The Hawaii Healthy Start Program

Healthy Start engages families who face multiple stresses right from the start, when a child is expected or born.  Supportive Healthy Start home visits focus on strengthening the family, reducing risk factors and  enhancing  protective factors, such as promoting parent infant attachment, the parent’s understanding of normal stages of child development. Staff seek to promote  healthy growth and development of the child.


Services include:

  • Program staff visit families either before birth or in the hospital after delivery, to screen families to determine  needs and risk levels,  and engage families in need of services into the home visiting program in their community.
  • Families receive social-emotional support, assistance in identifying and planning to reach family goals, obtaining material supplies such as food, clothing, household furnishing as needed, support in bonding and interacting with their infant, information on what to expect related to phases of early childhood development, mentoring in parenting skills and life coping skills, assistance with housing and employment and a listening ear when needed.
  • The family support worker assists the family in finding a “medical home” for the infant, encourages immunizations, and conducts periodic developmental screening with referrals for any developmental delays. A clinical specialist is available to work with the family on issues related to problems in parent-child attachment, domestic violence, substance abuse and mental health problems.
  • The family is supported in becoming more self-reliant and able to provide a safe, nurturing home environment for their children.


  • The Hawaii State legislature funded a Healthy Start pilot project in the Ewa community in Leeward Oahu from 1985-1988; there were no cases of abuse and only 4 cases of mild medical neglect among 241 families served during this period.
  • Based on this outcome, the program was incrementally expanded through funding appropriated by the Hawaii State Legislature, beginning with highest risk communities and finally statewide in 2000, under the mandate of the Felix Consent Decree for children’s mental health services.
  • The program has been conducted through a public-private partnership involving the Department of Health, Maternal Child Health Branch and six private agencies (DOH program status report, 2009).
  • Since major cuts to the program in 2008-2009, the new state administration has worked to re-establish a home visiting program involving several home visiting models, and the Governor has verbally committed to re-establishing Healthy Start.  Advocates  see  re-instatement of Healthy Start as most critical for families at highest levels of risk and need state-wide , within a network of home visiting services to meet other levels of family need.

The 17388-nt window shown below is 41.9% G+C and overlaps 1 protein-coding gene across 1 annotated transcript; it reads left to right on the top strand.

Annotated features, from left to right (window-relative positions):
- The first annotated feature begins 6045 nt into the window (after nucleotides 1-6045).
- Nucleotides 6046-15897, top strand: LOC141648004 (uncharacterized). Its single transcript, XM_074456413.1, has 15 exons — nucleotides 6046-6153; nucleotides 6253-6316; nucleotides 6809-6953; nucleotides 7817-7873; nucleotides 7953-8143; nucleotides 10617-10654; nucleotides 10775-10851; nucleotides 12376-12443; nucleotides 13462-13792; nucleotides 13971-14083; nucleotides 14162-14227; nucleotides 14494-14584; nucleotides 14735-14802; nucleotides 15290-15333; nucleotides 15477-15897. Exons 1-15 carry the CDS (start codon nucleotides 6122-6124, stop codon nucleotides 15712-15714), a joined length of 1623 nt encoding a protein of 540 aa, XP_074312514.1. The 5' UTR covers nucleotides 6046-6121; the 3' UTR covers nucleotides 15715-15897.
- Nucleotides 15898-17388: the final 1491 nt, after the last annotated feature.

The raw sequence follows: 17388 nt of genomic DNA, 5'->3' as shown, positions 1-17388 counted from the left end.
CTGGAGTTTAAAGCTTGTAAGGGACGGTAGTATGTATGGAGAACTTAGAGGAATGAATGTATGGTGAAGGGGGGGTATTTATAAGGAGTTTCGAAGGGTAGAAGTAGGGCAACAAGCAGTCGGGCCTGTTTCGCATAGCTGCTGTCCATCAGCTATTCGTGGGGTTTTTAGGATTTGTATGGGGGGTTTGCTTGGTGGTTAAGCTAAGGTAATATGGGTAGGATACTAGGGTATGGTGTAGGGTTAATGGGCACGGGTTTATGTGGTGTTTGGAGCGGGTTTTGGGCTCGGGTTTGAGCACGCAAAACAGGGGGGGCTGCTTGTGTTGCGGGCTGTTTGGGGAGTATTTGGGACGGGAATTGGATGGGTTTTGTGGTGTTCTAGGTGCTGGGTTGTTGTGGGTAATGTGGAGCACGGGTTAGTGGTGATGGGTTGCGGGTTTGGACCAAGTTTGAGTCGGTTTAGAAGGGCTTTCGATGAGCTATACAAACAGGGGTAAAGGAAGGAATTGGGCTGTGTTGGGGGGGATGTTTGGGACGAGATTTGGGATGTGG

• The Department of Health received a highly competitive federal Evidence Based Quality Improvement grant, which has resulted in additional improvements to the program to ensure alignment with current evidence based practice.
  • The Department has also received around $7 million in home visiting funds under the Affordable Health Care Act, which are being used to re-build a home visiting network comprised of several models of home visiting services which will now accept referrals through the hospital screening process at birth.
  • The Department is re-establishing the hospital based screening services in several communities, and there are hopes of re-establishing Healthy Start services in most communities with capacity to serve those most in need of support.

Evaluation Summary

  • Program data has consistently shown no confirmed abuse or neglect for over 99% of families over the years. This compares very favorably with confirmed reports for low-income families nationwide. According to the Federal Inter-agency Forum on Child and Family Statistics (“America’s Children: Key National Indicators of Well Being”, (1997): the confirmed maltreatment rate for families with incomes $15,000-30,000 was 20/1000 or 2.0%. For families with incomes of <$15,000, rates were 47/1000 or 4.7% of families. Most Healthy Start families have incomes of under $30,000, and many earn less than $15,000. Comparing a 1% abuse rate for Healthy Start served families with 2%  to 4.7% for low income families suggests significant success for Healthy Start.
  • In 2009, of the 1% of abuse cases that were confirmed among families served for at least 12 months, most were found to have been confirmed for threatened harm rather than actual abuse/neglect. The few actual maltreatment cases identified were not severe abuse or neglect. This indicates that Healthy Start was quite successful in averting abuse, especially serious abuse and neglect.
  • A  study was conducted at Kapiolani Medical Center (1991-1994), which cross-referenced data on families who had been screened for risk of child abuse and neglect with data on children hospitalized for abuse and neglect.  The rate of hospitalization for high risk families not served was 4 times the rate for high risk families served.

Randomized Control Trial